In June, I will transition to private consulting on a regular basis. This opportunity presents new challenges and opportunities.  It’s interesting that I seem to be working in reverse from a typical career trajectory. After leaving a full-time HR position in the city 18 years ago, I volunteered, raised boys, trained horses and dogs and consulted for small entrepreneurial businesses before going to work three days a week for a large healthcare organization for seven years. Now on the cusp of my next adventure, I’ll practice what I recommend to others:  take time to reflect, refocus and explore how to use my skills, knowledge and experience in a new way and when my next client call comes in, I’ll check out Brian Washburn’s blog for ideas

Press Pause

How do you learn the skill of pausing before responding, particularly when caught off guard? The ability to press “pause” in your mind enables you to access the creative and thoughtful response versus the first thing that comes to mind. Building Emotional Intelligence involves thinking about our responses and how what we say will be received by others. It requires practice, but is well worth it. The next time someone “shoots from the hip”, imagine yourself in the Matrix, leaning back, letting the comment fly over and then rebounding with a thoughtful and measured response.matrix01b.png

Service Excellence

Working with a proactive group of business owners and representatives, we discussed best practices in serving the customer, whether online or face-to-face.

n customer service card

Key features to serving your customer include involving clients in identifying options and solutions. Forbes.com highlighted 2016 customer service trends that are important to consider for any service industry and include the following:

Customers are smarter – they’ll compare you, not only in your industry, but also outside your industry to determine whether they are getting the service they expect.

Service is weather related – in October, IBM bought the Weather Company to gain access to data that is influencing when and where clients shop.

Word-of-mouth still influences shoppers and is where your marketing will make or break your business or service.

Clients like to access the internet to access answers, techniques and how-to’s – use it to your advantage.

Customers will pay more for good customer service – how do you stack up?

Millennials are your new customers – they are tech savvy, solution focussed and open to diverse forms of communication – engage them, they are your future.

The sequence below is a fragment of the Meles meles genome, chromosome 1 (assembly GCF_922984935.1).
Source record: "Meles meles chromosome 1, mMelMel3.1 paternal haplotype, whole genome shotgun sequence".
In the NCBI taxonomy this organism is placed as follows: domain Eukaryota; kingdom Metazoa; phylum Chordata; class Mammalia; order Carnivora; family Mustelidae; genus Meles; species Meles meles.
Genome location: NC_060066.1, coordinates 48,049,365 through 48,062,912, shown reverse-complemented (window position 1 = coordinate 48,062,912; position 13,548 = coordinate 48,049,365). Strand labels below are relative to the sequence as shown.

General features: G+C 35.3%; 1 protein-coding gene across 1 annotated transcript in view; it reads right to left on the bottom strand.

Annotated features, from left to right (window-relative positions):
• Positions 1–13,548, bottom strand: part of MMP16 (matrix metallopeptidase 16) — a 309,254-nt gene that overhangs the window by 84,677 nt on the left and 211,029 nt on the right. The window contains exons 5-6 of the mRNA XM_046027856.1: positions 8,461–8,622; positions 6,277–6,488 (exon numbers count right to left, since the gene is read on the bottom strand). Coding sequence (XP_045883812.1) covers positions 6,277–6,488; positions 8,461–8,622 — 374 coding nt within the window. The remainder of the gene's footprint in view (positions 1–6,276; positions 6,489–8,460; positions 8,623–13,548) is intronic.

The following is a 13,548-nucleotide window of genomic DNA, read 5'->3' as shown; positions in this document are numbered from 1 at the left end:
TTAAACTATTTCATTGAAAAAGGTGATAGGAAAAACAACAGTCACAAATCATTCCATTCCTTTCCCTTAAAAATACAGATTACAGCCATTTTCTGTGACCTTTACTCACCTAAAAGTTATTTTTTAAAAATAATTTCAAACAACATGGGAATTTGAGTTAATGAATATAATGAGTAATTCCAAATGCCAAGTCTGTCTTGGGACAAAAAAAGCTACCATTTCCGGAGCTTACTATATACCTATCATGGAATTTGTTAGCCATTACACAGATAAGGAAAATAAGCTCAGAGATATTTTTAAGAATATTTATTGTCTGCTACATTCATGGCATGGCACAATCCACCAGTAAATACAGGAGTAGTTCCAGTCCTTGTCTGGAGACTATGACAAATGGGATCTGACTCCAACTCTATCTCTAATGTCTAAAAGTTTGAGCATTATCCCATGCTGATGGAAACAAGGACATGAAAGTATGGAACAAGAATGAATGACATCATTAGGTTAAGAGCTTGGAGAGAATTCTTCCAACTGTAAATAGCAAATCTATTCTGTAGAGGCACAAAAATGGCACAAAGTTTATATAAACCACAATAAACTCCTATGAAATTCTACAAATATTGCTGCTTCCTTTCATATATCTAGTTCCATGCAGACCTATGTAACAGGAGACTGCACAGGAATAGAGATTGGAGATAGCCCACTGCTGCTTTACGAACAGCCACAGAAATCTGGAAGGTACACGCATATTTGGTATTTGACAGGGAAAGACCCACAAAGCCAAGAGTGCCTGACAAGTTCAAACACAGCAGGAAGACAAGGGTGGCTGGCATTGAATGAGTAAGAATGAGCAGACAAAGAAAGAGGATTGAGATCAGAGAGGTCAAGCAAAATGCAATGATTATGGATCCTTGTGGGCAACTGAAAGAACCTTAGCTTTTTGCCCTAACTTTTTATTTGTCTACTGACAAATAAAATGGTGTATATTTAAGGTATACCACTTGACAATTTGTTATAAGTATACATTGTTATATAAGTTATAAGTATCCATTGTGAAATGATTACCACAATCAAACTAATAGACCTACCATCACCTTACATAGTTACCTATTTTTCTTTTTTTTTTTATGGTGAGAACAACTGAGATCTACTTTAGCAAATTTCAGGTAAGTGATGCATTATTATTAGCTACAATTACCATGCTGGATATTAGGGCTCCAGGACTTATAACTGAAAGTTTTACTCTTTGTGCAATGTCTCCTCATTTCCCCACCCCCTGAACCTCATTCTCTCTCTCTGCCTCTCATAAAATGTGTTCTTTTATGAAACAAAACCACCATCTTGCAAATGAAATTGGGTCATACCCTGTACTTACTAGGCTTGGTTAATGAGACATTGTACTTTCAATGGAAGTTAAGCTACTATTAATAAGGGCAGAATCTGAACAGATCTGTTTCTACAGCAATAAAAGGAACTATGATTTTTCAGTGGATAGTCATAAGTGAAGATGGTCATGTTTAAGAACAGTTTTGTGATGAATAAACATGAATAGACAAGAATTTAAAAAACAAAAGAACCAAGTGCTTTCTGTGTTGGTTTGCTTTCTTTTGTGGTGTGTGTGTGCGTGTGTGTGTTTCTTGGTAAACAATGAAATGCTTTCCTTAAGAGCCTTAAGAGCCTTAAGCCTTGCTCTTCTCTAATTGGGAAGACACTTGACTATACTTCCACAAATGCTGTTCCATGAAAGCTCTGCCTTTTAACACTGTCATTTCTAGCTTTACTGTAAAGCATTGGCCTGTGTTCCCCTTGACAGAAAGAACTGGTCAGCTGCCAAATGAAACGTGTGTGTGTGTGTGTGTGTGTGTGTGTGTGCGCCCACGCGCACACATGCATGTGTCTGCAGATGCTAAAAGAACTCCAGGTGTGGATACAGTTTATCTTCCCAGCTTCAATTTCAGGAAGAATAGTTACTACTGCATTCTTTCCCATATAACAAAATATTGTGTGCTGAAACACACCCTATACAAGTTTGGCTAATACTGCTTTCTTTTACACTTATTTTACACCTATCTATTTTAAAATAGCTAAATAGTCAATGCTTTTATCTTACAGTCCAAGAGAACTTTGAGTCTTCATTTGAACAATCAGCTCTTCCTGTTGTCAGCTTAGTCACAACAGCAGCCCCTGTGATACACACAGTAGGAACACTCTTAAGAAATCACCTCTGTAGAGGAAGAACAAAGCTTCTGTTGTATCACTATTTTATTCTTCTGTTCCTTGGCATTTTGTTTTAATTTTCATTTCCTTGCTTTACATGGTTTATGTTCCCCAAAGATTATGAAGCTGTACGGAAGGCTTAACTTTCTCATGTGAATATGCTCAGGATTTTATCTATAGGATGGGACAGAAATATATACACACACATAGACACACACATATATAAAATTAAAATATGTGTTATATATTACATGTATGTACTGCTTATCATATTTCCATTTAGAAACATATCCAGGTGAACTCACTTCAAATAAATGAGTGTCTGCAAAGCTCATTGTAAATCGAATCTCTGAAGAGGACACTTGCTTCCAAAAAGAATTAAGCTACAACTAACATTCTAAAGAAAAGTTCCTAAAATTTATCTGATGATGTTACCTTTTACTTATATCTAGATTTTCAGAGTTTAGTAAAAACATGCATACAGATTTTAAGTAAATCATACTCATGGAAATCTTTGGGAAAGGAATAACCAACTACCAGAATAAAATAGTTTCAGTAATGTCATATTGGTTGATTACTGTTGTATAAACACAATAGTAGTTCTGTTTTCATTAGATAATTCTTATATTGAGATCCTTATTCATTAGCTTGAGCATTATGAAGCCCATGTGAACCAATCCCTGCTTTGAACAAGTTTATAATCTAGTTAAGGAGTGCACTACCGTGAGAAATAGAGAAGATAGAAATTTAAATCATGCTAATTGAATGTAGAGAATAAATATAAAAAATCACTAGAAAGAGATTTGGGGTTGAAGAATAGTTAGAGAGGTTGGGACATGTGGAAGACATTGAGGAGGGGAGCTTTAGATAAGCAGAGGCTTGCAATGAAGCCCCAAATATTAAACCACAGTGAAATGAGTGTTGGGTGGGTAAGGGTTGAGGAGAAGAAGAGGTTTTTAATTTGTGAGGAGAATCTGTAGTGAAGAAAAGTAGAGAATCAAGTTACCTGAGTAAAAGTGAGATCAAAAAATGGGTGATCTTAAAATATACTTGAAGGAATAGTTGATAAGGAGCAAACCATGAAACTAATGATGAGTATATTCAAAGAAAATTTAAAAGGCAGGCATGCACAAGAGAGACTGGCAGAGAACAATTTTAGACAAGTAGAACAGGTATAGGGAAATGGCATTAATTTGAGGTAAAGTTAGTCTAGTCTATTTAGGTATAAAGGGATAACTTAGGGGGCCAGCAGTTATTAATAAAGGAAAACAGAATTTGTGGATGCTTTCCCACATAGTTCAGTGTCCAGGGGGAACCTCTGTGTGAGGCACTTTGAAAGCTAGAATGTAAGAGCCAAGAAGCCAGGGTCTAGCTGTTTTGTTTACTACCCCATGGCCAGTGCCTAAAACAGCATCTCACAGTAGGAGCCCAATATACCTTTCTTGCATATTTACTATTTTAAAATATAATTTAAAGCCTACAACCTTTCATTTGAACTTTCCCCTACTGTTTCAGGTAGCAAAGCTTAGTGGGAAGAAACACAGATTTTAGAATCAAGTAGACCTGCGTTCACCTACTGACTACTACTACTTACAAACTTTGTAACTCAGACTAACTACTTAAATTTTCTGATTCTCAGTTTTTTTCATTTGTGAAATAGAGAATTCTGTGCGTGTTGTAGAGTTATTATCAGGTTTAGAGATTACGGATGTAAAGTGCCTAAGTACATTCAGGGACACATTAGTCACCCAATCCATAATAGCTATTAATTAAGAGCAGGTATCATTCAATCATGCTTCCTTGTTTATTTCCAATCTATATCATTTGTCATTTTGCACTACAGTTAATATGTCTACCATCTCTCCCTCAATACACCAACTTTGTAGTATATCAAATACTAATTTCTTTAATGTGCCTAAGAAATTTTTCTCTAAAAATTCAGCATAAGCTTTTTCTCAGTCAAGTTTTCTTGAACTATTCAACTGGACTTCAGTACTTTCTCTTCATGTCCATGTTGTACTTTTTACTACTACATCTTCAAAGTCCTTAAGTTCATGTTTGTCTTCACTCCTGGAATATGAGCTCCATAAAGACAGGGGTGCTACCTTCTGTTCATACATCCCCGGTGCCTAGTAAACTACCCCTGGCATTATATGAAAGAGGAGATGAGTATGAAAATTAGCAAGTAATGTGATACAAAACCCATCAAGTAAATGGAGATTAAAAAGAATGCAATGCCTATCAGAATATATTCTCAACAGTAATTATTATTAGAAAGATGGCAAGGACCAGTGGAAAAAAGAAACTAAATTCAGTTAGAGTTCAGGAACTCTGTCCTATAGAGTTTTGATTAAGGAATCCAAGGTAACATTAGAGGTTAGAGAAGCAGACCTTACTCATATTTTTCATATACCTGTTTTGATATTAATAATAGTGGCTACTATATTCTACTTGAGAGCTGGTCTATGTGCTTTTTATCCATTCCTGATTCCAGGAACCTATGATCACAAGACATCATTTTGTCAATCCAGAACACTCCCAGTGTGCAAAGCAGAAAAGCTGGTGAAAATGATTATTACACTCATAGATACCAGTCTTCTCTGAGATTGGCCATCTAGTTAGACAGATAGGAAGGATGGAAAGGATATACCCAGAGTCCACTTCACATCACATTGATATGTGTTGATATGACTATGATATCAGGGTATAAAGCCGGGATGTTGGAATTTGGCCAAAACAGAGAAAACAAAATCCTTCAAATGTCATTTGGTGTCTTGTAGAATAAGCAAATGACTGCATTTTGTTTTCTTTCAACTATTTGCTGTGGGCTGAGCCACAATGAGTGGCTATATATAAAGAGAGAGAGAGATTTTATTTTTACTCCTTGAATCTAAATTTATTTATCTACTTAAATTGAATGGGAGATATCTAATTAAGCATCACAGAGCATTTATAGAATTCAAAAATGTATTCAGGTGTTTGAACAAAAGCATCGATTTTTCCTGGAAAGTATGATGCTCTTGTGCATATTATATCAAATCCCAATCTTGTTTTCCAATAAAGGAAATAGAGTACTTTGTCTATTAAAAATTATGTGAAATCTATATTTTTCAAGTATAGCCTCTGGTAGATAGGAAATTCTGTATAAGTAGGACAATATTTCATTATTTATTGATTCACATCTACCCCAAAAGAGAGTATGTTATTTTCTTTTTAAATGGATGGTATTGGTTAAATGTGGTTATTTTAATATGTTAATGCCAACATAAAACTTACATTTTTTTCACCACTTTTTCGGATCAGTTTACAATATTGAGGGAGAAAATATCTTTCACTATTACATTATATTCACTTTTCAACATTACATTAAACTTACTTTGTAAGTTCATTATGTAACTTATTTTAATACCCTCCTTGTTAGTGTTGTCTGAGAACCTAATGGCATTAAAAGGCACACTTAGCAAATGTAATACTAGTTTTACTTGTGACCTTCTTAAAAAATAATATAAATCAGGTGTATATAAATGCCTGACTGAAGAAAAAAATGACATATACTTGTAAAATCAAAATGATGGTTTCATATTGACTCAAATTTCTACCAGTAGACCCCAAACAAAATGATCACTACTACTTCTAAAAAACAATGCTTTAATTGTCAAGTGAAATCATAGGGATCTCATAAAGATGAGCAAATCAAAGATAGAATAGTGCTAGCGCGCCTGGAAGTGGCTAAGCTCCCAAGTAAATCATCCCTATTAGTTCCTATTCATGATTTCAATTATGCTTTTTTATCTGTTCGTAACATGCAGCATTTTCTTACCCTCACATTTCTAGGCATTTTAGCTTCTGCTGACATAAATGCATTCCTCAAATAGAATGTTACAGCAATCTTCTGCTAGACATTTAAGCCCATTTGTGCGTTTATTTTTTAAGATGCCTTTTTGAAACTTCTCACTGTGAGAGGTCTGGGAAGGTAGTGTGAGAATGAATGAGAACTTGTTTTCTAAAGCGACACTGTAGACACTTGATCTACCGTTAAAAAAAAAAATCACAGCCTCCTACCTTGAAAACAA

Quick Change

change sign1   A recent request for technical support resulted in the impressively quick arrival of a new hard drive. Within 10 minutes, I transitioned from Windows XP to Windows 7. I was told to expect minimal work impact. Consider that the change occurred just as I was developing a workshop, creating PowerPoints, outlining a proposal and writing an email – all of which were time sensitive.

The technician left and I went back to work – well not really. I was overwhelmed. Nothing was where I expected it to be. I couldn’t locate my email folders with archived information, all contacts were lost, tailored menu bars and icons were gone and I didn’t know how to open or close emails, files or apps.

Completely flustered, my initial response was to panic – not really appropriate for someone who specializes in change leadership. When I realized it was going to take some time to navigate the new platform, I took a deep breath and explored the site and options. At the same time I was thinking, “What a great story for my next change workshop.”

Yes, it took me a little longer to accomplish my tasks. Yes, it required letting go of the familiar; there was no safety net, I couldn’t go back to the previous platform to see pages and menus that were familiar. I am fortunate to have a colleague who showed me key aspects of Windows 7 and who empathized having gone through a similar experience months earlier – thank you, Miranda.

It’s one thing to talk about change techniques and another to practice them when it hits home. Here are some reminders to help you transition more confidently:

Be compassionate with yourself – you won’t be able to do things as quickly or efficiehot air balloonntly when learning something new, but you’ll get there

Breathe – when anxious or stressed, we have a tendency to tense up and take shallow breaths which limits oxygen to our brains and impacts our thinking and problem solving

Look up – we focus and fixate when stressed and lose sight of the bigger picture – remember, this is a temporary situation, it will get better

Choose asset-based thinking – ask yourself, “What will I learn/gain from this change and how can I leverage it in terms of my ability to adapt more quickly and effectively when dealing with future change challenges?”

Change is a process not an event and we all get there if we remember to practice these steps.

True Grit

true gritThink about a recent change in your life, whether personal or professional. Where would you place yourself on the following 5-F continuum?

Fascination    Flow    Freeze    Flight     Flight

Based on Joanne Reid’s work, our range of reactions to change varies depending on our past experience.

Angela Lee Duckworth’s TedTalk “The Key to Success – Grit” notes that those of us with the ability to perservere, who have stamina for the long run, stick with it’ness and who think of life as a marathon versus a sprint, tend to be more successful and resilient when it comes to change.

In my workplace, change is quick and constant. My role is to support staff in manoeuvering and adapting within this environment as they provide exceptional care to others.

Recognizing where we fall in the 5F continuum helps us identify the steps that move us forward. If you’re a change agent (fascination) change is welcome. For others, recognizing fears and naming them  (anger, sadness, anxiety) related to change and then pressing forward requires courage and resilience.

Check out Judith Sills’ November/December 2014 article in Psychology Today, Letting Go, that pairs thinking with action to move forward during change.

Mindfulness and empathy for self are key. Start with where you’re at, acknowledge your feelings related to change, identify your fears and then take a small step to build your grit and build on each success. Small steps can include trying a new item on the menu at your favourite restaurant, taking a new driving route to work, starting a work task that you’ve been putting off,  adding a new challenge to your exercise routine, actively listening before stating your opinion or making a comment where in the past you’ve been quiet. Building grit and resilience starts with small, successful wins.

Make 2015 your year of building “true grit”.